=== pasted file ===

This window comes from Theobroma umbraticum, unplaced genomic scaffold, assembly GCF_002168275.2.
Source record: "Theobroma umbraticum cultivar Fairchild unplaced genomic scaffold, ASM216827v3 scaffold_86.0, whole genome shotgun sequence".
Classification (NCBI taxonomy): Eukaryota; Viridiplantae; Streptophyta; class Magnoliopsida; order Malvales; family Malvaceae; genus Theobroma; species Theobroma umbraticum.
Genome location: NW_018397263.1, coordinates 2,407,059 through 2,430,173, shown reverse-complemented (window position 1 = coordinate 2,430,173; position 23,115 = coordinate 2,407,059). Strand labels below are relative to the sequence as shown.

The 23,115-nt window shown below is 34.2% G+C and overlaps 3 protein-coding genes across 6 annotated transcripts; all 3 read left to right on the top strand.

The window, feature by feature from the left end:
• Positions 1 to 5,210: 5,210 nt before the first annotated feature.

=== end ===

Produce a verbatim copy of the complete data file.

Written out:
This window comes from Theobroma umbraticum, unplaced genomic scaffold, assembly GCF_002168275.2.
Source record: "Theobroma umbraticum cultivar Fairchild unplaced genomic scaffold, ASM216827v3 scaffold_86.0, whole genome shotgun sequence".
Classification (NCBI taxonomy): Eukaryota; Viridiplantae; Streptophyta; class Magnoliopsida; order Malvales; family Malvaceae; genus Theobroma; species Theobroma umbraticum.
Genome location: NW_018397263.1, coordinates 2,407,059 through 2,430,173, shown reverse-complemented (window position 1 = coordinate 2,430,173; position 23,115 = coordinate 2,407,059). Strand labels below are relative to the sequence as shown.

The 23,115-nt window shown below is 34.2% G+C and overlaps 3 protein-coding genes across 6 annotated transcripts; all 3 read left to right on the top strand.

The window, feature by feature from the left end:
• Positions 1 to 5,210: 5,210 nt before the first annotated feature.